History of Kanji 異(frame)The kanji : Another kanji that had the shape 田 related to a fierce facial expression or a spirit is the kanji 異. [Two post on May 31, 2014 and September 26, 2014]. In 異, rather than a face bearing fierce expression, it was a mask worn in a votive play. In oracle bone style and bronze ware style on the right we see two hands holding a mask of a fearsome face. The ten style sample had a stage for the votive play added. Putting on a mask of an extraordinary face changes the wearer into another person. It meant “different.”

There is another difference in ten style. In the ten style of 鬼 and 畏 from “face/head,” there was a short line sticking out at the top whereas 異 from “mask” did not. Then, if we look at the ten style samples of the kanji 細思脳悩, which originated from a baby’s skull as we are about to see,we notice that they all have a short line at the top. So, it appears that this short line at the top in ten style did carry the meaning of a head as a part of the body. In the case of 鬼, it retained as the short slanted stroke in kanji.

[B] The shape田 “brain” from baby’s skull

The next four kanji shared the same shape in ten style — a rounded square with a diagonal crisscross and a short line on top. That shape became 田 in the kanji 細 and 思, but not in the kanji 脳 or 悩.

  1. The kanji 細 “small; thin”

History of Kanji 細The left side of the ten style of the kanji 細 was a skein of threads, which signified “long and thin,” and it became the bushu itohen. History of Kanji Component %22Brain%22On the right side was a rounded square shape with a diagonal crisscross inside and a short line at the top. This shape came from an infant small head with a fontanel that was viewed from the top. A fontanel is a soft spot between the bones of the skull and it is  called ひよめき /hiyomeki/ or 泉門 /senmon/ in Japanese. The gap is so small that it signified “smallness.” Together they meant something “long and thin; very small.” In an earlier kanji for 細, the right side had 囟 (if your browser comes as blank, it is (b) in the purple table on the right.) The diagonal crisscross was similar to a katakana メ.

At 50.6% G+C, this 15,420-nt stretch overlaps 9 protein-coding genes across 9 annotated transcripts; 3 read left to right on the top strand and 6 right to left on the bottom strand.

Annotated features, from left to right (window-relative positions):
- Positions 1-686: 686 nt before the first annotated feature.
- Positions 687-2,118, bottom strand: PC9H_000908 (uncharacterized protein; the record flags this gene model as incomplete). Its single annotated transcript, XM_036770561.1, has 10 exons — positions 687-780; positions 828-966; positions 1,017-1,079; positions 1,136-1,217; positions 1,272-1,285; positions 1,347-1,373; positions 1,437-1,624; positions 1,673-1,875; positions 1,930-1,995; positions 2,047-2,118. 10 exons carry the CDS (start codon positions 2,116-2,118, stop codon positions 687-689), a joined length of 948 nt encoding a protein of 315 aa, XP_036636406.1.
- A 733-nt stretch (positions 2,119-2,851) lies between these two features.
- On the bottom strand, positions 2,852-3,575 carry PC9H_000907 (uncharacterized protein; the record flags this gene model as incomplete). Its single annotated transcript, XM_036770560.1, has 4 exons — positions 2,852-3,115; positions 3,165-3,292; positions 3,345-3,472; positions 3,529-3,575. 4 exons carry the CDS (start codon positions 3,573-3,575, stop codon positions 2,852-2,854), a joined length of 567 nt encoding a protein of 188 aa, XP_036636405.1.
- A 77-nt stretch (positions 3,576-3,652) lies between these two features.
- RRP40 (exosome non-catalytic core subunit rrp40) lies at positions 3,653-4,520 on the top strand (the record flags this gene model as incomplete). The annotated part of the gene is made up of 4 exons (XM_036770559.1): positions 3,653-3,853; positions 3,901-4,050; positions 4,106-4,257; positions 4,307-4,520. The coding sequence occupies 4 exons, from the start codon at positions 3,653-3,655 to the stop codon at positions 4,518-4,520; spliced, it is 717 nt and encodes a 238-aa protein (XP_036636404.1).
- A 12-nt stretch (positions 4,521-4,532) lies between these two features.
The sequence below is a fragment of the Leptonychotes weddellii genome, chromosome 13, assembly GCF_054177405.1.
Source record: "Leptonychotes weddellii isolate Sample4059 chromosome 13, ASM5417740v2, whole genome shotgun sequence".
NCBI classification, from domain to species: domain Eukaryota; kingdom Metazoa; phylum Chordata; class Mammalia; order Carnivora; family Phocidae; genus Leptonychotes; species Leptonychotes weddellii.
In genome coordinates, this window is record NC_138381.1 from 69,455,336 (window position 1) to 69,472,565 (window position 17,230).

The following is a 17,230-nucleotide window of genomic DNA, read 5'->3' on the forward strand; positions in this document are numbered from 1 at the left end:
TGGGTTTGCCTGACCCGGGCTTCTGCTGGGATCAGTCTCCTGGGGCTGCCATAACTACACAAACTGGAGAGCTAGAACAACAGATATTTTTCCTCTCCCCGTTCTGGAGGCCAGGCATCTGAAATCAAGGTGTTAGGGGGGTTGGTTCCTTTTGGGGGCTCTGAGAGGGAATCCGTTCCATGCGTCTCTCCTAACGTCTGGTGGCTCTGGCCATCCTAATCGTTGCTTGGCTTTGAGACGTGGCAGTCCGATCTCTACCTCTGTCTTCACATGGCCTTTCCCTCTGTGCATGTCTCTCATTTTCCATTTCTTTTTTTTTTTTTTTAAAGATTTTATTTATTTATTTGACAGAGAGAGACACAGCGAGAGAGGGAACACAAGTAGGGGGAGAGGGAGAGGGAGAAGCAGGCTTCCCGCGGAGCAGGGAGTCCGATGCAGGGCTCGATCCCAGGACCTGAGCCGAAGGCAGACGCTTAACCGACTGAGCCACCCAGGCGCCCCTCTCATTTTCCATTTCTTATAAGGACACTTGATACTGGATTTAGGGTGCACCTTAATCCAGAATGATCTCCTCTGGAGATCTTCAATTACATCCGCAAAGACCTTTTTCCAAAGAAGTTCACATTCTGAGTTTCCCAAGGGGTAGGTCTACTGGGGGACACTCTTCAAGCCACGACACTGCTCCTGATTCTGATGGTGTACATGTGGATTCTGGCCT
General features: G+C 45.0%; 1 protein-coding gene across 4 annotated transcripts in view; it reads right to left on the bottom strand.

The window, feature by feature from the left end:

History of Kanji 思(frame)The kanji : The kanji 思 shared the same origin as “brain” as 細. We have looked at the kanji 思 in connection with 心 “heart.”[February 7, 2015] In ten style the top was an infant head where the bones of the skull had not closed completely and it signified the brain. Together with an anatomical shape of a “heart” they meant “to think.” In kanji the top took the shape 田 and the bottom 心.

The kanji 脳 ”brain” and 悩 “torment; distress” The meaning of “brain” from a baby’s skull with a fontanel shape not only became the shape 田, but it also became an combination of a receptacle with a katakana /me/ inside, in kanji such as 脳 and 悩. We revisit those kanji that we looked at earlier [February 21, 2015] to focus on the role of “brain.”

History of Kanji 脳(frame)The kanji 脳: The left side of the ten style writing of the kanji 脳 (a) on the right was a person. On the right side in addition to an infant head viewed from above, it had three wavy lines. Those were fully grown hair. So, the right side was no longer that of an infant, but of a person. Together they meant “brain.” (b) and (c) were both older kanji, (b) with a person from ten style, and (c) with the body radical nikuzuki 月. Officially (c) was the kyujitai. In shinjitai (d) the right side had a simplified shape ツ and the bottom was replaced by a receptacle shape with メ inside.

History of Kanji 悩(frame)The kanji :  The left side of the ten style writing was a woman, whose role is not clear. It meant “to torment; distress.” In kyujitai 女 was replaced by the bushu risshinben “heart.” In shinjitai, the right side have gone through the same process as 脳.